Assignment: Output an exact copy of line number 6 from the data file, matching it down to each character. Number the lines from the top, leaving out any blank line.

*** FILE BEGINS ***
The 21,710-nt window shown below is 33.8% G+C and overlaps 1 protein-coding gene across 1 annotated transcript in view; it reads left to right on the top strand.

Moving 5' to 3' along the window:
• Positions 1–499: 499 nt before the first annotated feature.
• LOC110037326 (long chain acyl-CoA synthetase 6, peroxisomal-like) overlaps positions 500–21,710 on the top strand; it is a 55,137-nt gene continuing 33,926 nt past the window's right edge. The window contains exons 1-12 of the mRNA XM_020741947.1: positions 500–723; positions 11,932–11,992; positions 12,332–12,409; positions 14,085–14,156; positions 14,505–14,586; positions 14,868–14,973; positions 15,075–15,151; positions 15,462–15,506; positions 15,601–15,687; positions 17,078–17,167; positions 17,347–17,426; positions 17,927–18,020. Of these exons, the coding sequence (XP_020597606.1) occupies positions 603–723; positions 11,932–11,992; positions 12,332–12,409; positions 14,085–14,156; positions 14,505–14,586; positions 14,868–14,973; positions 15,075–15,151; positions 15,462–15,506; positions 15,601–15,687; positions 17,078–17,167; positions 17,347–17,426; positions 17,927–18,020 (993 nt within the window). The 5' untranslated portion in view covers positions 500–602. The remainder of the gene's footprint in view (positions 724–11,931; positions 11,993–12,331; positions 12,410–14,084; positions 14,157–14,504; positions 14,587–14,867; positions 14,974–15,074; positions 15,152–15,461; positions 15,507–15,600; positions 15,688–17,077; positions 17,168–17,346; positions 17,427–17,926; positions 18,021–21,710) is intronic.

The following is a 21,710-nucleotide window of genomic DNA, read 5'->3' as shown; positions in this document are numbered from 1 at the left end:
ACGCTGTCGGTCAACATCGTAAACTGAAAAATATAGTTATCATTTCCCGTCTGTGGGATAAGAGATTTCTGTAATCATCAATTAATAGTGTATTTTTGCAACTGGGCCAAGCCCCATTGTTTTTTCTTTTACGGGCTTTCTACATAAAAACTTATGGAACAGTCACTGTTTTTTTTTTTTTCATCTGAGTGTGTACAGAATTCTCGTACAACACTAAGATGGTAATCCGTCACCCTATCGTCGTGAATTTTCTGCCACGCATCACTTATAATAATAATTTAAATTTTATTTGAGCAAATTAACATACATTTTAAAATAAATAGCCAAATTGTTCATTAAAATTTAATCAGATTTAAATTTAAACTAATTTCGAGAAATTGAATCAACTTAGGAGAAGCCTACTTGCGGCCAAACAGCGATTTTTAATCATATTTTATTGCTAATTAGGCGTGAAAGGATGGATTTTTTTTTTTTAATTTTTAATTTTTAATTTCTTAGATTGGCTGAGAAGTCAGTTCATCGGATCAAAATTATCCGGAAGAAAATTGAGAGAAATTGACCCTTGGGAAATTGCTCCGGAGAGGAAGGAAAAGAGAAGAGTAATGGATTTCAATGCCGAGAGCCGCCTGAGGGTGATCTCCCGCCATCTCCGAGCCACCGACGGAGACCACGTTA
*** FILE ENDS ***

ACGCTGTCGGTCAACATCGTAAACTGAAAAATATAGTTATCATTTCCCGTCTGTGGGATAAGAGATTTCTGTAATCATCAATTAATAGTGTATTTTTGCAACTGGGCCAAGCCCCATTGTTTTTTCTTTTACGGGCTTTCTACATAAAAACTTATGGAACAGTCACTGTTTTTTTTTTTTTCATCTGAGTGTGTACAGAATTCTCGTACAACACTAAGATGGTAATCCGTCACCCTATCGTCGTGAATTTTCTGCCACGCATCACTTATAATAATAATTTAAATTTTATTTGAGCAAATTAACATACATTTTAAAATAAATAGCCAAATTGTTCATTAAAATTTAATCAGATTTAAATTTAAACTAATTTCGAGAAATTGAATCAACTTAGGAGAAGCCTACTTGCGGCCAAACAGCGATTTTTAATCATATTTTATTGCTAATTAGGCGTGAAAGGATGGATTTTTTTTTTTTAATTTTTAATTTTTAATTTCTTAGATTGGCTGAGAAGTCAGTTCATCGGATCAAAATTATCCGGAAGAAAATTGAGAGAAATTGACCCTTGGGAAATTGCTCCGGAGAGGAAGGAAAAGAGAAGAGTAATGGATTTCAATGCCGAGAGCCGCCTGAGGGTGATCTCCCGCCATCTCCGAGCCACCGACGGAGACCACGTTA